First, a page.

Asynchronous Breakout Rooms

Before I get to this week’s tip of the week, I’d like to call your attention to two things. First, on Tuesday I’m hosting a free webinar titled Best of the Web 2021. Second, I have released a new ebook titled 50 Tech Tuesday Tips.

In the days before easy digital video messaging we used message boards for discussions in online classes. Some of us remember these in the form of listservs. You’d post messages for your whole-class discussions and post messages for small groups within the course.

What’s an asynchronous breakout room?

I use this same concept for my classes today but instead of just written messages, students post video and audio messages. Some prompts I give for whole-class discussion. Other prompts are for small group discussion.

Why use asynchronous breakout rooms?

Like many teachers, I’ve used the breakout room feature in Zoom a lot over the last two years. It’s great for giving students time to talk to each other without the whole class listening. (The same is true if you use breakout rooms in Teams or Google Meet). But I have found that some students still want more time to formulate their thoughts before talking in a breakout room. Likewise, some want to keep their conversations going after the breakout room has been closed.

To provide students with more time to formulate their thoughts before contributing to a breakout discussion and to provide more time for discussions that are really rolling along, I’ve taken to creating asynchronous breakout rooms.

Three tools for asynchronous breakout rooms.

I’ve recently started testing a new service called Volley for asynchronous audio, video, and text discussion. Volley is kind of like Flipgrid meets Slack. You can create discussion groups in which participants can reply via video, audio, or text. The thing that I like about it is that discussions can be broken out into new directions based on how group members reply to the original discussion prompt. It’s a new service, but I think it has a lot of potential for online and hybrid learning.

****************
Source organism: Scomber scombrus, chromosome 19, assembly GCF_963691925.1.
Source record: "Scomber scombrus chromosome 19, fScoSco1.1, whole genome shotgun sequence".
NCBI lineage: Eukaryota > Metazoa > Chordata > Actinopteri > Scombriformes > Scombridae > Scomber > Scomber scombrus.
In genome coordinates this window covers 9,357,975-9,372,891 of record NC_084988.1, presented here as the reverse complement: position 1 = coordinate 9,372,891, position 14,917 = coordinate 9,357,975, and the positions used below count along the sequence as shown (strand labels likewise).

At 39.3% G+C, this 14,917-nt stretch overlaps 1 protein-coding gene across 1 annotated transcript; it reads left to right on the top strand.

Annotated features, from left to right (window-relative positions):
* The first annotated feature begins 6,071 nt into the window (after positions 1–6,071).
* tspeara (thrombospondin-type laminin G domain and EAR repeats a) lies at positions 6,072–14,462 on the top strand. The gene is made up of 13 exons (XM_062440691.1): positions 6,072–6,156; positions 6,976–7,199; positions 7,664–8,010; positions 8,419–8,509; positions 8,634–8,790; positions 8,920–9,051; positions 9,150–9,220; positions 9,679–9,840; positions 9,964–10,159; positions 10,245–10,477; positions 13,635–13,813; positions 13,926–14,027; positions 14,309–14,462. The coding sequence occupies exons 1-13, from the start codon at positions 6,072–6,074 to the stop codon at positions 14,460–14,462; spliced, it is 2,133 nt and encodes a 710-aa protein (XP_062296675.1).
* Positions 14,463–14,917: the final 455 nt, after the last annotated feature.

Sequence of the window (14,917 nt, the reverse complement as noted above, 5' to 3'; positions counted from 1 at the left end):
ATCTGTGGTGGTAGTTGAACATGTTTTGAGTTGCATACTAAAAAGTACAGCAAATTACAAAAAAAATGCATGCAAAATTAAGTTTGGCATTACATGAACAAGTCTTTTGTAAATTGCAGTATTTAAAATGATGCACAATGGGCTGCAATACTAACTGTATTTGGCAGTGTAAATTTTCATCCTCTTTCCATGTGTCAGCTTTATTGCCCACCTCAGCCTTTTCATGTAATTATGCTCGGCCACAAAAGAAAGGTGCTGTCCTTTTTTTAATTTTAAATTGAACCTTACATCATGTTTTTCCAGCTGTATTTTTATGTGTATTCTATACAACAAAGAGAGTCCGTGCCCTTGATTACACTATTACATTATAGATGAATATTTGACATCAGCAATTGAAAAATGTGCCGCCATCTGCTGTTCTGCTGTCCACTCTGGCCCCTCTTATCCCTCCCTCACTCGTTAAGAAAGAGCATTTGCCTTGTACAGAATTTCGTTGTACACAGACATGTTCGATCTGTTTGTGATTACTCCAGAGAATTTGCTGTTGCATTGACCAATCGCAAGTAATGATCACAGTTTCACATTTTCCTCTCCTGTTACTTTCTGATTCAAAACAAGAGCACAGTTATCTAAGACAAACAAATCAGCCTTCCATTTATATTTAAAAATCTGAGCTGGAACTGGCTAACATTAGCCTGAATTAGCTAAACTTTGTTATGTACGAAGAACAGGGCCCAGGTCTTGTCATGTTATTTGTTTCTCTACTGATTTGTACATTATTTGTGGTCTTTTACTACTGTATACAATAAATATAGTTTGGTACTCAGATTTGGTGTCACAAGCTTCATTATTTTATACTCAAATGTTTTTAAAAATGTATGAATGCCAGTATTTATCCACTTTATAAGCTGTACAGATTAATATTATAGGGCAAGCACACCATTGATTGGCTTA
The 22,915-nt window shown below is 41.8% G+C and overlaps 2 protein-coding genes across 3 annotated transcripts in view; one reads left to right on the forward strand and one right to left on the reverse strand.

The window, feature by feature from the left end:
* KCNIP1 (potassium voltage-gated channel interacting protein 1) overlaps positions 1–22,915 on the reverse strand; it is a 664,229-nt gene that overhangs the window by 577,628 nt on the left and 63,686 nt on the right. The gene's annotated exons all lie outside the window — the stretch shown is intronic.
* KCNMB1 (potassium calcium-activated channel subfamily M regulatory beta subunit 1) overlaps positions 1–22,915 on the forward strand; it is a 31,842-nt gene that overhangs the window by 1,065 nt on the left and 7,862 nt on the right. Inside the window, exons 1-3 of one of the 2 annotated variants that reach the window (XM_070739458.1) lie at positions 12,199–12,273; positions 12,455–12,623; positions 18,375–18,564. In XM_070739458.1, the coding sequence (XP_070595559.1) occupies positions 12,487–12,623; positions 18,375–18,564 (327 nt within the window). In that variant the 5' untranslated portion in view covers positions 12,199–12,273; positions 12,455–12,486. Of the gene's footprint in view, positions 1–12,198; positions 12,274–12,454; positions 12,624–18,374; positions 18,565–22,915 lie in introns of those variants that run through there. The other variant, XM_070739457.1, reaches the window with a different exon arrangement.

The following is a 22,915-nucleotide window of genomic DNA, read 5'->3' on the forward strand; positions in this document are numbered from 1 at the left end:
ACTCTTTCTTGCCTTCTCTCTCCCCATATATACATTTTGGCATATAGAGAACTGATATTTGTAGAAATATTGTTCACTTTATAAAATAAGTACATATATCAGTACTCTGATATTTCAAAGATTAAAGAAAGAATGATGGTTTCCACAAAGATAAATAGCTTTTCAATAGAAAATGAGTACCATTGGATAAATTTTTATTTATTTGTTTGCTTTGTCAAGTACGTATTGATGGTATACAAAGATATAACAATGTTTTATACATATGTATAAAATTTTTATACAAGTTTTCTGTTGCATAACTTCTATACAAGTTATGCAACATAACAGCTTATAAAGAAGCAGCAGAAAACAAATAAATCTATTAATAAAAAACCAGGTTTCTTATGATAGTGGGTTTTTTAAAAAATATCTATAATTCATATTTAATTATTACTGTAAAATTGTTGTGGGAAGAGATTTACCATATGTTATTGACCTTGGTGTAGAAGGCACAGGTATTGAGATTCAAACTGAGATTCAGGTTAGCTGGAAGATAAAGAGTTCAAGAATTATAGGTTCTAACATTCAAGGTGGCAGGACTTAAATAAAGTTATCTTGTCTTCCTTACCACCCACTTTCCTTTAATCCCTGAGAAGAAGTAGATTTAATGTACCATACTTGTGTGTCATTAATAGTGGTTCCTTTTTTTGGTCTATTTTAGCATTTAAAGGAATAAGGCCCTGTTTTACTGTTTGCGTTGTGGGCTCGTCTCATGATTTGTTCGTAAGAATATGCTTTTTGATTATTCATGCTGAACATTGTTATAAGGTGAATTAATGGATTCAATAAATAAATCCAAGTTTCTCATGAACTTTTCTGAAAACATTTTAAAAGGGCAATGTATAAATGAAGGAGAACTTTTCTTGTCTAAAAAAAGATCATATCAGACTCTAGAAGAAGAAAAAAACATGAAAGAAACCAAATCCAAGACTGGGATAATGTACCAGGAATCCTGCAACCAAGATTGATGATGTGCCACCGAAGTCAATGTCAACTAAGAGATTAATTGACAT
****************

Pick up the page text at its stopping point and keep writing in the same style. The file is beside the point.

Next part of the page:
Flipgrid has been a go-to tool for online discussion for a few years now. The trouble that I ran into was that some kids weren’t comfortable knowing that the whole class would see their video replies to my discussion prompts. To remedy that, I created smaller subgroups that had just three to five students in them. Yes, it made a little more work for me to manage all the groups, but the benefit to students is worth it. On a related note, Flipgrid just made it a lot easier to create groups.

Spaces is a digital portfolio tool that has an asynchronous breakout room capability. You can assign students to specific group Spaces to share with each other and with you. A group Spaces space is a place where students can share their work in progress and get feedback from each other as well as from their teacher. For example, last spring some of my computer science students were working on semester-long projects. I put them into group Spaces where they shared bits of their design work and bits of their programming work. They then got feedback from their classmates as well as from me in the form of video messages.

50 Tech Tuesday Tips is my new ebook curated from more than 400 editions of this newsletter. I put it together to provide tech coaches, media specialists, and teachers who need ideas for after school or staff development day workshops.